Permutations and combinations are part of a branch of mathematics called combinatorics, which involves studying finite, discrete structures. Permutations are specific selections of elements within a set where the order in which the elements are arranged is important, while combinations involve the selection of elements without regard for order. A typical combination lock for example, should technically be called a permutation lock by mathematical standards, since the order of the numbers entered is important; 1-2-9 is not the same as 2-9-1, whereas for a combination, any order of those three numbers would suffice. There are different types of permutations and combinations, but the calculator above only considers the case without replacement, also referred to as without repetition. This means that for the example of the combination lock above, this calculator does not compute the case where the combination lock can have repeated values, for example 3-3-3.
The calculator provided computes one of the most typical concepts of permutations where arrangements of a fixed number of elements r, are taken from a given set n. Essentially this can be referred to as r-permutations of n or partial permutations, denoted as nPr, nPr, P(n,r), or P(n,r) among others. In the case of permutations without replacement, all possible ways that elements in a set can be listed in a particular order are considered, but the number of choices reduces each time an element is chosen, rather than a case such as the "combination" lock, where a value can occur multiple times, such as 3-3-3. For example, in trying to determine the number of ways that a team captain and goal keeper of a soccer team can be picked from a team consisting of 11 members, the team captain and the goal keeper cannot be the same person, and once chosen, must be removed from the set. The letters A through K will represent the 11 different members of the team:
A B C D E F G H I J K 11 members; A is chosen as captain
B C D E F G H I J K 10 members; B is chosen as keeper
As can be seen, the first choice was for A to be captain out of the 11 initial members, but since A cannot be the team captain as well as the goal keeper, A was removed from the set before the second choice of the goal keeper B could be made. The total possibilities if every single member of the team's position were specified would be 11 × 10 × 9 × 8 × 7 × ... × 2 × 1, or 11 factorial, written as 11!. However, since only the team captain and goal keeper being chosen was important in this case, only the first two choices, 11 × 10 = 110 are relevant. As such, the equation for calculating permutations removes the rest of the elements, 9 × 8 × 7 × ... × 2 × 1, or 9!. Thus, the generalized equation for a permutation can be written as:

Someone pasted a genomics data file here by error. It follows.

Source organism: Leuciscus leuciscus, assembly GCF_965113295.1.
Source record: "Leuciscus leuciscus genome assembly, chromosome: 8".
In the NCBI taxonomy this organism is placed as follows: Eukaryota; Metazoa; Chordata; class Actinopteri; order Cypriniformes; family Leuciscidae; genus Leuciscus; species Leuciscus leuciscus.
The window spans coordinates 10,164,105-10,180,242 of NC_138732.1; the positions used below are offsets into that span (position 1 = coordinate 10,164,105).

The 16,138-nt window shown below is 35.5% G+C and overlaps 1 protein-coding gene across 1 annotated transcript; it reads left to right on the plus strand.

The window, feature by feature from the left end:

(n - r)!
Or in this case specifically:
(11 - 2)!
= 11 × 10 = 110
Again, the calculator provided does not calculate permutations with replacement, but for the curious, the equation is provided below:
nPr = nr
Combinations are related to permutations in that they are essentially permutations where all the redundancies are removed (as will be described below), since order in a combination is not important. Combinations, like permutations, are denoted in various ways including nCr, nCr, C(n,r), or C(n,r), or most commonly as simply
. As with permutations, the calculator provided only considers the case of combinations without replacement, and the case of combinations with replacement will not be discussed. Using the example of a soccer team again, find the number of ways to choose 2 strikers from a team of 11. Unlike the case given in the permutation example, where the captain was chosen first, then the goal keeper, the order in which the strikers are chosen does not matter, since they will both be strikers. Referring again to the soccer team as the letters A through K, it does not matter whether A and then B or B and then A are chosen to be strikers in those respective orders, only that they are chosen. The possible number of arrangements for all n people, is simply n!, as described in the permutations section. To determine the number of combinations, it is necessary to remove the redundancies from the total number of permutations (110 from the previous example in the permutations section) by dividing the redundancies, which in this case is 2!. Again, this is because order no longer matters, so the permutation equation needs to be reduced by the number of ways the players can be chosen, A then B or B then A, 2, or 2!. This yields the generalized equation for a combination as that for a permutation divided by the number of redundancies, and is typically known as the binomial coefficient:
r! × (n - r)!
Or in this case specifically:
2! × (11 - 2)!
2! × 9!
It makes sense that there are fewer choices for a combination than a permutation, since the redundancies are being removed. Again for the curious, the equation for combinations with replacement is provided below: